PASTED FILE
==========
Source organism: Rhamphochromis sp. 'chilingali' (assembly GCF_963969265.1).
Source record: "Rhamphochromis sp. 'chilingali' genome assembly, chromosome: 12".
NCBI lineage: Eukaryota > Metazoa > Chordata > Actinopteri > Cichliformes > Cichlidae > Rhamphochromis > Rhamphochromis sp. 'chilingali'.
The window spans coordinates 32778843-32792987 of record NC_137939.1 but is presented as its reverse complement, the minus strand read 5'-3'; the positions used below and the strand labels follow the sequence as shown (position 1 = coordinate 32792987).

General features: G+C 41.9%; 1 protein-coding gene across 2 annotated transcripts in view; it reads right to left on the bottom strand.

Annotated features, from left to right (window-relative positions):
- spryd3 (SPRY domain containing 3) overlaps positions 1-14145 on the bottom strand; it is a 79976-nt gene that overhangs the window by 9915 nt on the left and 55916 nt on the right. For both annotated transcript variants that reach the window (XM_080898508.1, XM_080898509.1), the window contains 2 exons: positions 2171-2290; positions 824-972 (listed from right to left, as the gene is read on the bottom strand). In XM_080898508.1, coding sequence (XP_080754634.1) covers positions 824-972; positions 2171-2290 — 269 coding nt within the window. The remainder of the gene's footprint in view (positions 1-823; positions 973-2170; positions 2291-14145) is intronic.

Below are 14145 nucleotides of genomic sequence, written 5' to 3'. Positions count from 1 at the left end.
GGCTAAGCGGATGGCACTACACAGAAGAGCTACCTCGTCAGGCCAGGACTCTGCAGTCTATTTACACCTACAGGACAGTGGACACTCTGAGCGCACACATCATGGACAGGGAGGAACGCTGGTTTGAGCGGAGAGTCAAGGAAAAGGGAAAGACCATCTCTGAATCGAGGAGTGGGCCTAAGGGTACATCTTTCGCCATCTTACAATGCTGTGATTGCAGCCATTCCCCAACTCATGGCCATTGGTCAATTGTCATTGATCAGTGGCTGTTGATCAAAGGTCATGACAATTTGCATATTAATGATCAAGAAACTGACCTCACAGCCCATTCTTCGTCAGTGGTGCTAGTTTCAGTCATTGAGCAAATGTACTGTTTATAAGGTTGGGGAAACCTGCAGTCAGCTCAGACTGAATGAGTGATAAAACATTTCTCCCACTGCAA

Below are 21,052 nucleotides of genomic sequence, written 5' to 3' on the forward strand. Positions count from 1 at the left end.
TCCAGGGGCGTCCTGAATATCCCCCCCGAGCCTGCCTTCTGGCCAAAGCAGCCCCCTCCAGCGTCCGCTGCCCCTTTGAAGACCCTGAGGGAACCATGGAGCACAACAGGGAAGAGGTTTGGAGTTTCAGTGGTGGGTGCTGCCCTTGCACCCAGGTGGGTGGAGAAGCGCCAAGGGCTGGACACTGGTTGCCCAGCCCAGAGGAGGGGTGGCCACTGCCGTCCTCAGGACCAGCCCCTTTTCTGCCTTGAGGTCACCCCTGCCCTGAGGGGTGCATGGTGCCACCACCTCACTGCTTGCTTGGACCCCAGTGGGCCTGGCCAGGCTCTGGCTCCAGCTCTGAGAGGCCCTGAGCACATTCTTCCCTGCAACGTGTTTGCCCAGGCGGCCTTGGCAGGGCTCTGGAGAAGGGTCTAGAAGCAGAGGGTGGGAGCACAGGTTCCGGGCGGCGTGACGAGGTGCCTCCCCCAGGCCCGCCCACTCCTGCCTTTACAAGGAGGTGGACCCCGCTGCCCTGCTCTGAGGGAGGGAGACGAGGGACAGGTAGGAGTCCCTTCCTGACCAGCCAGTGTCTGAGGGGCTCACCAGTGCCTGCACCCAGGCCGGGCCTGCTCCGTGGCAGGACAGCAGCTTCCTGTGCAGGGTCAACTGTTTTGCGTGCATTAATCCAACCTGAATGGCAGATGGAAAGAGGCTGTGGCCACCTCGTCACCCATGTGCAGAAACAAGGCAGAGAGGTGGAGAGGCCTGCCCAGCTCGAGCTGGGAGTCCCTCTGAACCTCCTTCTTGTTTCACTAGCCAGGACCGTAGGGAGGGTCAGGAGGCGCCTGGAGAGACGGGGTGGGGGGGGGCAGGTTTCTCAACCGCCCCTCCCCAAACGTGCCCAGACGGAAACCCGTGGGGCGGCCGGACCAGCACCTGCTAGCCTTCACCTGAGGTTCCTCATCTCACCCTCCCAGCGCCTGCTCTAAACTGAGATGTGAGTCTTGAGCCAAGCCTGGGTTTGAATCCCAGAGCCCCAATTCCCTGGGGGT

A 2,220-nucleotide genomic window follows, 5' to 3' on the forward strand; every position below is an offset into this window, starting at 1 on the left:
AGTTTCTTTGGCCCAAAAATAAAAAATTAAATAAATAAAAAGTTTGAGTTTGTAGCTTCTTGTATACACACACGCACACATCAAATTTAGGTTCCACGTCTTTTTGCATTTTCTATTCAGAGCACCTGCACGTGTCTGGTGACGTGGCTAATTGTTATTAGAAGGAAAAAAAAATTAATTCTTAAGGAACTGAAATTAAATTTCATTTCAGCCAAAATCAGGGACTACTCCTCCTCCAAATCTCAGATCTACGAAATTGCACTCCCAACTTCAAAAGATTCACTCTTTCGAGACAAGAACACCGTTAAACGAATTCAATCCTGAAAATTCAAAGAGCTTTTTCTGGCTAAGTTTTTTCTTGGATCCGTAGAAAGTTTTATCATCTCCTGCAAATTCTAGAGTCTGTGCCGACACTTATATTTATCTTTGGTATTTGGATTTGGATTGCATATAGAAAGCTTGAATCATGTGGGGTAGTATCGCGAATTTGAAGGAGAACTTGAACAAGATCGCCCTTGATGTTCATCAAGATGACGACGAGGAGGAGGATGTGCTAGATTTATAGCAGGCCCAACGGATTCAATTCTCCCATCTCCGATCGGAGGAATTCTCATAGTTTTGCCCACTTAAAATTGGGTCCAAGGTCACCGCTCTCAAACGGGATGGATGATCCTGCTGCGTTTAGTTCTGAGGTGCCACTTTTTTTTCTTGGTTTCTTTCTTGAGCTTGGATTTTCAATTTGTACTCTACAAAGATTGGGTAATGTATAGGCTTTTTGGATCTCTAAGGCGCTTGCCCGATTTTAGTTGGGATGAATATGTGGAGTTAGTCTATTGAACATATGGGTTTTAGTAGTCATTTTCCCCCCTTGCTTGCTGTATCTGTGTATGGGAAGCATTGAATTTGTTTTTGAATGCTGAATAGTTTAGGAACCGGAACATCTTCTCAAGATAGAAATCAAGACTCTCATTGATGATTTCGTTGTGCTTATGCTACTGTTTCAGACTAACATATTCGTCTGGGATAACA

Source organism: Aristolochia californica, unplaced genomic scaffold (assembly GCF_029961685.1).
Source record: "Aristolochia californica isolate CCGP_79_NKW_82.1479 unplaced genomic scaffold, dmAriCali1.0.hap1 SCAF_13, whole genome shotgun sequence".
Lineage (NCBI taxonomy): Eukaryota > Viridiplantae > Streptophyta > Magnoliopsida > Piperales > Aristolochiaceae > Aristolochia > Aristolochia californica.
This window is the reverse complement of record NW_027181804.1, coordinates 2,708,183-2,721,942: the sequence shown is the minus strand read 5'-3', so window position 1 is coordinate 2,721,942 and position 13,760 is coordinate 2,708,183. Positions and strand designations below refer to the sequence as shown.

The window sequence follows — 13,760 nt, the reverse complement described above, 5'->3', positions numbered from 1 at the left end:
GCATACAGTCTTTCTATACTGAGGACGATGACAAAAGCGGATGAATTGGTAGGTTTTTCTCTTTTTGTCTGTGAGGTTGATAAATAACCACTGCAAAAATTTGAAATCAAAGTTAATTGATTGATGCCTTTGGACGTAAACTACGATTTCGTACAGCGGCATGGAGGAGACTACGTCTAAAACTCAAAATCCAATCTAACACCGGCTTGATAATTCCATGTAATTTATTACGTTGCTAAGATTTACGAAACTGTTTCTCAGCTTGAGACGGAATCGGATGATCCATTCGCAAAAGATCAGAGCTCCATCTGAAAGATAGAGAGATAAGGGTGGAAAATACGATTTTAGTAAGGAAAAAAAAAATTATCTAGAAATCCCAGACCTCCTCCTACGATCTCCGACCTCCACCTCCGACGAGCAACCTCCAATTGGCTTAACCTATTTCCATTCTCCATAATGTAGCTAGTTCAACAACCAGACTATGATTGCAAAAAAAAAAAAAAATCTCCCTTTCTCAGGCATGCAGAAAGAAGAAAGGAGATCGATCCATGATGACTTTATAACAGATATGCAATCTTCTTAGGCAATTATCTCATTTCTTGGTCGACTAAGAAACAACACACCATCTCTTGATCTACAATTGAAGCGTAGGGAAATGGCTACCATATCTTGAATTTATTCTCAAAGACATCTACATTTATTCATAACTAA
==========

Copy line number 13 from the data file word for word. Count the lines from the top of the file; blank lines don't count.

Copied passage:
AGTTTCTTTGGCCCAAAAATAAAAAATTAAATAAATAAAAAGTTTGAGTTTGTAGCTTCTTGTATACACACACGCACACATCAAATTTAGGTTCCACGTCTTTTTGCATTTTCTATTCAGAGCACCTGCACGTGTCTGGTGACGTGGCTAATTGTTATTAGAAGGAAAAAAAAATTAATTCTTAAGGAACTGAAATTAAATTTCATTTCAGCCAAAATCAGGGACTACTCCTCCTCCAAATCTCAGATCTACGAAATTGCACTCCCAACTTCAAAAGATTCACTCTTTCGAGACAAGAACACCGTTAAACGAATTCAATCCTGAAAATTCAAAGAGCTTTTTCTGGCTAAGTTTTTTCTTGGATCCGTAGAAAGTTTTATCATCTCCTGCAAATTCTAGAGTCTGTGCCGACACTTATATTTATCTTTGGTATTTGGATTTGGATTGCATATAGAAAGCTTGAATCATGTGGGGTAGTATCGCGAATTTGAAGGAGAACTTGAACAAGATCGCCCTTGATGTTCATCAAGATGACGACGAGGAGGAGGATGTGCTAGATTTATAGCAGGCCCAACGGATTCAATTCTCCCATCTCCGATCGGAGGAATTCTCATAGTTTTGCCCACTTAAAATTGGGTCCAAGGTCACCGCTCTCAAACGGGATGGATGATCCTGCTGCGTTTAGTTCTGAGGTGCCACTTTTTTTTCTTGGTTTCTTTCTTGAGCTTGGATTTTCAATTTGTACTCTACAAAGATTGGGTAATGTATAGGCTTTTTGGATCTCTAAGGCGCTTGCCCGATTTTAGTTGGGATGAATATGTGGAGTTAGTCTATTGAACATATGGGTTTTAGTAGTCATTTTCCCCCCTTGCTTGCTGTATCTGTGTATGGGAAGCATTGAATTTGTTTTTGAATGCTGAATAGTTTAGGAACCGGAACATCTTCTCAAGATAGAAATCAAGACTCTCATTGATGATTTCGTTGTGCTTATGCTACTGTTTCAGACTAACATATTCGTCTGGGATAACA